Flashcards in TB meds-Table 1 Deck (30):
What is mycobacterium?
Slow-growing, slender rod shaped aerobic with a lipid rich cell wall
Can remain dormant in the host for long periods of time
What does mycolic acid do?
Makes up60% of the cell wall of mycobacterium and makes it relatively impermeable to many abx
Where can mycobateria reside?
Inside non activated macrophages
What is the importance of living in the macrophages?
Creates another permeability barrier
What is the defining pathologic feature of TB?
Granuloma mass enclosed by mono, lympho, and neutrophils recruited by an inflammatory response around the foamy macrophages within a fibrous cuff
What is the MOA of isoniazid (INH)?
Inhibition of cell wall synthesis by inhibiting mycolic acid synthesis through the formation of reactive oxygen radicals and isonicotinic acid
Is INH cidal or static?
Static in the stationary phase and cidal in the rapid dividing phase
What metabolizes INH?
N-acetylation and hydrolysis
Is there cross-resistance in INH?
No cross resistance to other TB drugs
What are the ADRs of INH?
Peripheral neuritis ( B6 def, make sure you supplement)
Inhibits phenytoin met and may produce convulsions in pts prone to seizures
What is the most severe side effect of INH? What increase this effect?
Hepatitis/ hepatotoxicity- rifampin and EtOH
What is the Black Box warning associated with INH?
Severe and sometimes fatal hepatitis associated with isoniazid therapy may occur and may develop even after many months of tx
What are the rifamycins?
Rifampin, rifabutin, rifapentin
What is the mechanism of rifampin?
Blocks transcription by interacting with the Bsub unit of bacterial DNA-dependent RNA polymerase
Is INH or rifampin have a greater antimicrobial spectrum?
Is rifampin static or cidal?
Cidal against gram + and –
When is rifampin used prophylactically?
Individuals exposed to meningitis
What is rifabutin?
Analog of rifampin active against mycobacterium avium complex but less active against TB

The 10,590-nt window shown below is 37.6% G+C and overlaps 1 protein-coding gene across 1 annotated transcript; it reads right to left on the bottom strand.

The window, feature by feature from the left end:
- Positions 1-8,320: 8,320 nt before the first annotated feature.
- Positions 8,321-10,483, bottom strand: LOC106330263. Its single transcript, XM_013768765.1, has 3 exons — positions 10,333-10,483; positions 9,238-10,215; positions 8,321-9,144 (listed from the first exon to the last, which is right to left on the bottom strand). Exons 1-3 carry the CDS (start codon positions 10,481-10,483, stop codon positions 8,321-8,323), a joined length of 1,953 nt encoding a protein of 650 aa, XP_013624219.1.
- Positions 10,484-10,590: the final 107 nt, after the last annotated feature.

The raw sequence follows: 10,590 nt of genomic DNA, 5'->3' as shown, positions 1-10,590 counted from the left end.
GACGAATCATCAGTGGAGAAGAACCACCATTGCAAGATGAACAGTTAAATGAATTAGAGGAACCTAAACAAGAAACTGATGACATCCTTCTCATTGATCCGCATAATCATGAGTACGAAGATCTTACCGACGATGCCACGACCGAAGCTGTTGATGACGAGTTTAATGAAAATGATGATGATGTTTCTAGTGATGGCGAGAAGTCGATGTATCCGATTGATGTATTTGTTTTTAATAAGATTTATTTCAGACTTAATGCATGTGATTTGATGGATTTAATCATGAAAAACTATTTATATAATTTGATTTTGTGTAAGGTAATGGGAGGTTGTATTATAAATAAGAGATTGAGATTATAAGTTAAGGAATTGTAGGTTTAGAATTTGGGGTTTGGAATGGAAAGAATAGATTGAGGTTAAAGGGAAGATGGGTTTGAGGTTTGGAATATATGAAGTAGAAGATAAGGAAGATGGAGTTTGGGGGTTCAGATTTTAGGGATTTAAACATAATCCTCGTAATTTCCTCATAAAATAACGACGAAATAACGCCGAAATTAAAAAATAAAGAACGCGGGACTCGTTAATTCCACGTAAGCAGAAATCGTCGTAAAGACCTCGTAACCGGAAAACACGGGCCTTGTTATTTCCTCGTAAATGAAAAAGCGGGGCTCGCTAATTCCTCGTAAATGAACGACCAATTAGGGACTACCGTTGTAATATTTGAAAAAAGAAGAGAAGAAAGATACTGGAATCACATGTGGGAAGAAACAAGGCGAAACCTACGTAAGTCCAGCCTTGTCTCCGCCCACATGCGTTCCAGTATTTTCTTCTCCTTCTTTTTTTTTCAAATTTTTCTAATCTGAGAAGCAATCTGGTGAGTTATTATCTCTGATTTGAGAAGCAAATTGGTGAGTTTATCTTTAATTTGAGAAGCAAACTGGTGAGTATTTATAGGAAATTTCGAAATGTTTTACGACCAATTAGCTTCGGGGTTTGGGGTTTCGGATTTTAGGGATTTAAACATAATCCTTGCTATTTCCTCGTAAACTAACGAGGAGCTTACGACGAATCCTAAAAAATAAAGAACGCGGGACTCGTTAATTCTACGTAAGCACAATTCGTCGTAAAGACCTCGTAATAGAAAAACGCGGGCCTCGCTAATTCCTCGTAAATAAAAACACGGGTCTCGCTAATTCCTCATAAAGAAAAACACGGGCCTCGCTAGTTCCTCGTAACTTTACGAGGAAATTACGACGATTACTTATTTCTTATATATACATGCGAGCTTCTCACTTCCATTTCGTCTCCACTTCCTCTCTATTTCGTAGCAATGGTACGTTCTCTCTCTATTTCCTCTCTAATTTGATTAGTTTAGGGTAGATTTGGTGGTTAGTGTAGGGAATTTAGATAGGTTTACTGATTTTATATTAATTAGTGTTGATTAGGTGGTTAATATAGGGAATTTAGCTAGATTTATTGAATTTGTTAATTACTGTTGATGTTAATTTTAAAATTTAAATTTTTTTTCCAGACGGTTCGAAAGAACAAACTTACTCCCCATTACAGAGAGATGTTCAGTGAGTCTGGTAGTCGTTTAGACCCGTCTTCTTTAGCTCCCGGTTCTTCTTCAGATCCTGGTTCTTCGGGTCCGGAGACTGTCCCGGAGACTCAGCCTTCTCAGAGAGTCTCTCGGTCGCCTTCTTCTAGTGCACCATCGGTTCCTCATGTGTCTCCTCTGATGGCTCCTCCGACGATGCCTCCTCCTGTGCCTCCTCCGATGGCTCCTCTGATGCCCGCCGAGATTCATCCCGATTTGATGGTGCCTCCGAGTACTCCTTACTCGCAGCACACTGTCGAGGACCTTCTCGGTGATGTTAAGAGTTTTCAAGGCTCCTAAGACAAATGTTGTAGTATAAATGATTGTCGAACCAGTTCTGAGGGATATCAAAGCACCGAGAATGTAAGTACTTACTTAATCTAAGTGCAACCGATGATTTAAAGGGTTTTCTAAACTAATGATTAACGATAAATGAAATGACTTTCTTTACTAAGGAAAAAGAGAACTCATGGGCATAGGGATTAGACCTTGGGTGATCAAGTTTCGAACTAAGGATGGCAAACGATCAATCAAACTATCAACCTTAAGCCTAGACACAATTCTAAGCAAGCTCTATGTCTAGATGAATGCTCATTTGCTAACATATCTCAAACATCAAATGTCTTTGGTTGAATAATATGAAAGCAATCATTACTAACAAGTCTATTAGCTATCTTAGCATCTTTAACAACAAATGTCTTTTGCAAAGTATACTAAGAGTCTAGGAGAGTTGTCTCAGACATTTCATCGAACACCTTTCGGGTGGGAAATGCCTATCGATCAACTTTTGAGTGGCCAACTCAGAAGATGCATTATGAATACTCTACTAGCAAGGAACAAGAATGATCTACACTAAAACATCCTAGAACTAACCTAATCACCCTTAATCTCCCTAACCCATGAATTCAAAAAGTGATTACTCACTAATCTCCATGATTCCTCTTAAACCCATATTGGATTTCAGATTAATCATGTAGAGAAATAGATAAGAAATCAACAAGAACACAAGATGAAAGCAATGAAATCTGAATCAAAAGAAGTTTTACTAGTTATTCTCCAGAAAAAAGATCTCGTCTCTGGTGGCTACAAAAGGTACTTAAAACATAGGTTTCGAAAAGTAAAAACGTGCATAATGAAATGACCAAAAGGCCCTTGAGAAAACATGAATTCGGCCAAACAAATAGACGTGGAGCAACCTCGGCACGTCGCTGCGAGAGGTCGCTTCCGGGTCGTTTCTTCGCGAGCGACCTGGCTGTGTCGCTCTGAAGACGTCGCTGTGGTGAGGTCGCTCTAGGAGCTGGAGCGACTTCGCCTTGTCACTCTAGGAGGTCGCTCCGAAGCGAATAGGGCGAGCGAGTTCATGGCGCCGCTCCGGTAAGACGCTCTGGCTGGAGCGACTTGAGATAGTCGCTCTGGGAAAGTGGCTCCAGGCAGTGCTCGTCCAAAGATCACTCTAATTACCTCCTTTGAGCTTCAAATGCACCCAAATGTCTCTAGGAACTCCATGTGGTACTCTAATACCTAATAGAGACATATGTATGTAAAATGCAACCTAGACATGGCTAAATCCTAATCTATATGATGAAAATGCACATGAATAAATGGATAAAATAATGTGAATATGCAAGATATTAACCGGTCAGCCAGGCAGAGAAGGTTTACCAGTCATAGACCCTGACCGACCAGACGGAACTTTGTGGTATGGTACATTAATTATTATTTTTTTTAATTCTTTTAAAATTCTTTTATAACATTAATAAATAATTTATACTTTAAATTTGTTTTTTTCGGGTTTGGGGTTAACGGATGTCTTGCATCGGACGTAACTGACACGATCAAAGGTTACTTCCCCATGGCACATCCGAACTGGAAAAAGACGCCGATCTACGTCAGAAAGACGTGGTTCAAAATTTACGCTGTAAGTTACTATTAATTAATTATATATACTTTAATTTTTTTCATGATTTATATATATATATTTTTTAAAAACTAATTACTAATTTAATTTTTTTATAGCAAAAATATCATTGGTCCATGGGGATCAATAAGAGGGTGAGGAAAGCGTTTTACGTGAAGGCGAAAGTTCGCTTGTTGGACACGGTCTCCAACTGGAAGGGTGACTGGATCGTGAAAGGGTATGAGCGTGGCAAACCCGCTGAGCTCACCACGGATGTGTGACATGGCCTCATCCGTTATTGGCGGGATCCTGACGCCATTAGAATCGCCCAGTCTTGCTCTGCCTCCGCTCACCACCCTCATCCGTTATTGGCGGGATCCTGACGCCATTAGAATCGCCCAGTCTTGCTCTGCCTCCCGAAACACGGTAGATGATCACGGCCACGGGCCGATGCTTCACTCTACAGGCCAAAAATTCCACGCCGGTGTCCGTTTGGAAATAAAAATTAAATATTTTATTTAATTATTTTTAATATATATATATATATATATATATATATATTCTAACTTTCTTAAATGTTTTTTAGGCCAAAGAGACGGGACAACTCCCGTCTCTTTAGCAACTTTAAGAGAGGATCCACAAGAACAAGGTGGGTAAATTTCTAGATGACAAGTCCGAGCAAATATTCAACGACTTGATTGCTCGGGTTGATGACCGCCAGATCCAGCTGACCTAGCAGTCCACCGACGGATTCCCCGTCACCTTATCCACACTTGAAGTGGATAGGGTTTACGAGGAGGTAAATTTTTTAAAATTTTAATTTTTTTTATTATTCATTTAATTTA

What is rifapentin?
Newer, induces 3A4
How are the rifamycins administered?
Orally to get to all body fluids and organs
What doe the rifamycins induce?
Hepatic mixed function that oxidases increasing its own metabolism as well as other drugs like OCPs
How are the rifamycins eliminated?
Feces and urine- may give orange red color
What should you warn contact lens wearers about?
Tears may permanently stain soft lenses orange red
What are the ADRs of rifamycins?
What is the MOA of pyrazinamide?
1)Enters Mtub by passive diffusion, converted to POA by nicotinamidase/pyrazinamidas (PZase)
2)Inhibits fatty acid synthase I- stops mycolic acid biosynthesis
3)Accumulates w/in acidic environment of macrophages and monocytes and kills tubercle bacilli – help prolong therapy
What are the ADRs of Pyrazinamide?
Liver injury with jaundice- rarely fatal
What should you do if tx with pyra?
Get liver fxn tests! Shouldn’t tx if they have preexisting liver dysfxn
What is the MOA of ethambutol?
Inhibits cell wall synthesis by inhibiting synthesis of polysaccharides and transfer of mycolic acids to the cell wall
What is the role of ethambutol?
Helps to prevent the emergence of RIF resistant organisms when primary resistance to INH may be present